Greg Nash

March 13, 2024

The Hill


Polish Prime Minister Donald Tusk this week called on Speaker Mike Johnson (R-La.) to move a Senate-passed Ukraine funding package that has stalled in the House, warning the “fate of millions of people” hangs in the balance.

Speaking outside the White House after meeting with President Biden and his staff Tuesday, Tusk warned Johnson’s failure to act could cost “thousands of lives” in Ukraine, including those of women and children.

He said he hoped “the voice of Poland will influence and change the attitude of the Speaker of the House. Mr. Johnson, he must be aware, and I hope that he is already aware, that on his individual decision depends the fate of millions of people — in fact on his decision depends thousands [of] lives in Ukraine.”

Tusk recognized the political differences in Congress over funding Ukraine but argued Johnson’s decision would have a global impact.

“This is not some political skirmish that only matters here in America. The absence of this positive decision of Mr. Johnson will really cost thousands of lives there: children, women. He must be aware of his personal responsibility,” the Polish leader said.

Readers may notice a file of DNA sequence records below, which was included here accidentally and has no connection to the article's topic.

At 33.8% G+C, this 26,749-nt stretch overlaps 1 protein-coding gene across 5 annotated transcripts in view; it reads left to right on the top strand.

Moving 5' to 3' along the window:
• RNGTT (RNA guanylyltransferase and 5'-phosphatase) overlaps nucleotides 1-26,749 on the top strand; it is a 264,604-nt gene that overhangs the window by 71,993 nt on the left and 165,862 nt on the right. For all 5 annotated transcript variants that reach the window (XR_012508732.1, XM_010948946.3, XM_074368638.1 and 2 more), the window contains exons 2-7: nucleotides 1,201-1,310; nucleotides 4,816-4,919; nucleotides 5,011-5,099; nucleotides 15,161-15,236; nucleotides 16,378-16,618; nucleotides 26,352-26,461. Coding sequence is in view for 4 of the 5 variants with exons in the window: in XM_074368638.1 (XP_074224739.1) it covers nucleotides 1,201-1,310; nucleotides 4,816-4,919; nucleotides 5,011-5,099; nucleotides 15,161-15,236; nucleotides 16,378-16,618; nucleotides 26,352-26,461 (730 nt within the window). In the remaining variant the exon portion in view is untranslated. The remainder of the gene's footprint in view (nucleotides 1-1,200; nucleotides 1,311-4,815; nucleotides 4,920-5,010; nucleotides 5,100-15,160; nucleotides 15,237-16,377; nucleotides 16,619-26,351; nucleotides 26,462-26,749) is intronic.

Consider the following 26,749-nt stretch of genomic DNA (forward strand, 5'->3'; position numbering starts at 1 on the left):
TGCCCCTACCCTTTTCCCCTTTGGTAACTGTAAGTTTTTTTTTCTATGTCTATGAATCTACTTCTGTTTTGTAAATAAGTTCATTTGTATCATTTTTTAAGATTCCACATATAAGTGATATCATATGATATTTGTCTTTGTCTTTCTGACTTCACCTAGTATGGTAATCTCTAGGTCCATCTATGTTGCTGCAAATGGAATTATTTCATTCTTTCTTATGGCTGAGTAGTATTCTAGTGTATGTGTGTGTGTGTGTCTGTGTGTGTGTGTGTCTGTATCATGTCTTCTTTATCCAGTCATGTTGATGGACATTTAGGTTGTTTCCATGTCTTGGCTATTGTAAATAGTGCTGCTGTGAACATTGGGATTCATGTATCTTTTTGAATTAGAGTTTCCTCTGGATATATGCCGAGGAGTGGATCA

Tusk’s remarks were delivered in Polish and later translated in a foreign pool report.

They came after Senate Republican Leader Mitch McConnell (Ky.) on Tuesday called on Johnson to bring the Senate-passed foreign aid bill to the House floor.

“I want to encourage the Speaker again to allow a vote. Let the House speak on the supplemental that we sent over to them several weeks ago,” he said, referring to the $95 billion emergency spending package that passed the Senate on Feb. 13.

It received 70 votes, including the support of 22 Republican senators.

Ukrainian forces, hampered by dwindling supplies of weapons and ammunition, have lost territory to Russia in recent weeks, pulling out of the city of Avdiivka last month.

The Biden administration announced Tuesday it will send a $300 million military package to Ukraine to help resupply its forces but it’s a paltry amount compared to the $60 billion for Ukraine that was included in the Senate-passed bill.